When the Soviet Red Army overthrew the Nazi regime, Hungarian Jews were quite literally saved by the Soviet Union.
Without question.

But for most Hungarians, who weren’t affected by the Shoah or by Nazi repression, the opposite was the case: the Soviets were evil foreign invaders, and clearly unwelcome.

So … in a case like this, when the issue of reparations – the restitution of stolen property from the Jewish community comes up, there are two layers to the conversation.

Because: in many cases the government is working to restitute property that was stolen from Hungarians by the Soviets.
This was property that was “nationalized” and stolen from Hungarians.
But … some of these same Hungarian “victims” were themselves the beneficiaries of the same property that was “aryanized” maybe ten or twenty years earlier when it was stolen from Jews.

And sometimes they themselves were the ones who stole it from those Jews!

So …let’s review:
A significant number of Hungarians supported the Nazis. They saw the Soviet occupation as unwelcome. The Jews, on the other hand, saw the Soviets as liberators and life-savers.
So … there's an actual debate in Hungarian society on whether fascist rule and communist rule were essentially “the same” in terms of their moral depravity.

I was walking through a museum in Budapest and looking at some really shocking attempts to make a direct equivalence between German Nazi rule and Russian Communist rule. Particularly striking was a rotating set of two bodies, in fascist and Communist uniforms, meant to show how similar they were.
It was particularly graphic.
And completely unjustified.

It’s perfectly ok to insist that there were atrocities committed by the Communists, and to say that the lack of respect for human life in Communist times was appallingly low.
There were atrocities, and there wasn’t enough respect for human life.
But to jump from there to say that, essentially, there was no difference between the Fascists and the Communists, is too far.
To jump even further, and claim that Hungary was the victim of foreign occupation is also morally unacceptable. It ignores the dedication and enthusiasm of so many Hungarians from the right and left to turn to evil.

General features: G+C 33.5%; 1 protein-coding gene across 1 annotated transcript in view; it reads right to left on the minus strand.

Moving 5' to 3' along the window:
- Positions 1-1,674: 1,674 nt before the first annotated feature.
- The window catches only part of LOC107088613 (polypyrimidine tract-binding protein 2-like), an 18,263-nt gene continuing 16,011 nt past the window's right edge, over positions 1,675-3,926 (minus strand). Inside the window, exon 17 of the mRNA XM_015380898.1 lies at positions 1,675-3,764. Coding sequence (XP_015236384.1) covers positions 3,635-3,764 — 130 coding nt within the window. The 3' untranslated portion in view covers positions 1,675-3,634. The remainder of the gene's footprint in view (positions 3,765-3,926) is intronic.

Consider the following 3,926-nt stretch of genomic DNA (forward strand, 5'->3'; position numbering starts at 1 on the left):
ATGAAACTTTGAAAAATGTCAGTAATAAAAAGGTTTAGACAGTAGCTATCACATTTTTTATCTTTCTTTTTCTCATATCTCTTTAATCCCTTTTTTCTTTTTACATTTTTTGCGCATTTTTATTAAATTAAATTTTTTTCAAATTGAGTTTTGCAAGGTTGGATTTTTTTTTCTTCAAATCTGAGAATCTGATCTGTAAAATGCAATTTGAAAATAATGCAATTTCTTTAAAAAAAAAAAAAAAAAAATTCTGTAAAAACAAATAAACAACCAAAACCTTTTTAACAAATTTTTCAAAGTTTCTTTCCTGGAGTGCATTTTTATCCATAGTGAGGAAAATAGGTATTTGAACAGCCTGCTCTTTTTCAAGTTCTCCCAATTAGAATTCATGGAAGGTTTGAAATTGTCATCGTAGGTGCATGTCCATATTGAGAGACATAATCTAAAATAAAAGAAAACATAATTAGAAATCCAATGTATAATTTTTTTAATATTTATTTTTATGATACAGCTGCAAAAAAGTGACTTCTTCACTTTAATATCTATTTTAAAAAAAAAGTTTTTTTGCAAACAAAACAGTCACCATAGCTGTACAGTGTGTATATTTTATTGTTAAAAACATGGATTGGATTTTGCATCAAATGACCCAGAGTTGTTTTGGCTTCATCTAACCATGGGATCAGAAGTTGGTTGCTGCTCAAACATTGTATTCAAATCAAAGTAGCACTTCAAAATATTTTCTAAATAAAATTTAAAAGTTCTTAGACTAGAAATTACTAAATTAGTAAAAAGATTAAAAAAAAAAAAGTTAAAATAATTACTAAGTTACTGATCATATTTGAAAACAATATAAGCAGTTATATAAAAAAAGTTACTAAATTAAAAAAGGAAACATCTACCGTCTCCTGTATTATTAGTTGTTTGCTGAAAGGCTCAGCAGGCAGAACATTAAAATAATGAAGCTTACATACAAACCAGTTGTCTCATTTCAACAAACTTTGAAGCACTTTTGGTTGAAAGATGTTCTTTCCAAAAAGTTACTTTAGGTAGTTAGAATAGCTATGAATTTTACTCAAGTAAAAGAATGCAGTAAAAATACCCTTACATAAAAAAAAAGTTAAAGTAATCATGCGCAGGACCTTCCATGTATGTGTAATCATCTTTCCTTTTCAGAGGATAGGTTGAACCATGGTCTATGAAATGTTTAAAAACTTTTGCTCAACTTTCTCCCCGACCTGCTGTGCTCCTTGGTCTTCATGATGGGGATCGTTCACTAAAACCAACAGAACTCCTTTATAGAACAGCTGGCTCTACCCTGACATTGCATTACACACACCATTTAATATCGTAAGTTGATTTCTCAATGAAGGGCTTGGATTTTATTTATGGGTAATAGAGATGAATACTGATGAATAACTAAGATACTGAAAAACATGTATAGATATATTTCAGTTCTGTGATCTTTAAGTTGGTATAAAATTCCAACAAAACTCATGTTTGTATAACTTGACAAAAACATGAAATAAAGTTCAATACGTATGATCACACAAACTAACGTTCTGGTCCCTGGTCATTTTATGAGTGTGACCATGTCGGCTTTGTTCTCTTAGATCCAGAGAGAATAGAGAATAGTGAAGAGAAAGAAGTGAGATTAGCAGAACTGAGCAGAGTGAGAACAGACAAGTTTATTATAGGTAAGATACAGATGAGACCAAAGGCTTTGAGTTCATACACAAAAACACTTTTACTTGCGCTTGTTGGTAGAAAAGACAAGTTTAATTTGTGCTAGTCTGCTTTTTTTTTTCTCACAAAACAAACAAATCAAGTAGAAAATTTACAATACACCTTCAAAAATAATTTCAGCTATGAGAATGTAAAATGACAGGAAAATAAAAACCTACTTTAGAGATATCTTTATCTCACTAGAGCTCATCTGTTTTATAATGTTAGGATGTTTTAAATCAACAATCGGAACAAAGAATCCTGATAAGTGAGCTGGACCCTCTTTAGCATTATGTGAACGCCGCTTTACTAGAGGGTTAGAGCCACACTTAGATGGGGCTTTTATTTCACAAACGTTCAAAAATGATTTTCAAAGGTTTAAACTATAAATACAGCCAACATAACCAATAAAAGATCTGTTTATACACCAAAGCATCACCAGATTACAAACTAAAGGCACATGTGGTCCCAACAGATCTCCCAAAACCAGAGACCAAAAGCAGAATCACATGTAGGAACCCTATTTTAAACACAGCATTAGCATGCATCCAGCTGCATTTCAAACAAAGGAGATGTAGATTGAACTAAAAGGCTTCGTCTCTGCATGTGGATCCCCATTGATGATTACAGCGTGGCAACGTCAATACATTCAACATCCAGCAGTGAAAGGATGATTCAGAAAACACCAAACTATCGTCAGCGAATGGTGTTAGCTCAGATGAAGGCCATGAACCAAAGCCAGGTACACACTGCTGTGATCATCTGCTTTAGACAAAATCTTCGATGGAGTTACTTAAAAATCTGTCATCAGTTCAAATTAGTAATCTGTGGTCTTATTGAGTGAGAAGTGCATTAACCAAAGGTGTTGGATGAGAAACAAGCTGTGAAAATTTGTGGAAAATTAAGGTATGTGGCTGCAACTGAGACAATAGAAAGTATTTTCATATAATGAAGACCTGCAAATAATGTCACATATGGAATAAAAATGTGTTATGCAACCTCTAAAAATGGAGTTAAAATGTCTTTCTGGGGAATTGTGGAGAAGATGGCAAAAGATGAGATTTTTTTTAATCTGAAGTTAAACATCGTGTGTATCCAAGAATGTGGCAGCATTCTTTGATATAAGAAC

And it helps you understand, I think, why there is a tendency in some of these countries to feel that they have no personal or national responsibility for what happened.
Why, for example, they aren’t standing up against a small fascist growth in Parliament to stand up for minority rights.
And this is happening far too much around Europe today.

Because what you have here is a sleight of hand.
First you equate Fascism with Communism, and then you say that both are foreign intrusions.
Hungary has no responsibility.
Lithuania had nothing to do with it.
Austria was innocent.

This is the challenge that the organized Jewish community faces today.
If the Holocaust Death Camp is “the same as” the Communist Gulag  - then there’s not only a moral failure here, there’s also never going to be a genuine move to full reparation of stolen Jewish property and a decent reckoning with their past and responsibility.

And why is this still so important today?
Because there’s a very clear and – when you think about it – a very obvious – reason for why so many Jewish communities are so weak and so under-developed.
It’s because they had everything stolen from them.
By the Nazis and by the Communists.

And once you start restituting that property, bringing it back to the community – then you can start to see the beginnings of revitalization.
Because you can renovate restituted property, and turn it, for example, into rental apartments or gyms or retail stores.

And with the monthly income you can start to build community centers, and leadership programs, and send kids to summer camp and Sunday school.

But only if you get that first step started.
So, therefore ... two conclusions:

First, sometimes the enemy of democracy isn’t always what it appears to be.
Sometimes it can be much stealthier and quieter than what you’d expect.
Sometimes things aren’t what they seem.

And second, the weight of history can be so burdensome, so awful, that it will take us a very long time to recover, and correct the evils of the past.

But we know how to get there.

Thank you.
Shabbat shalom.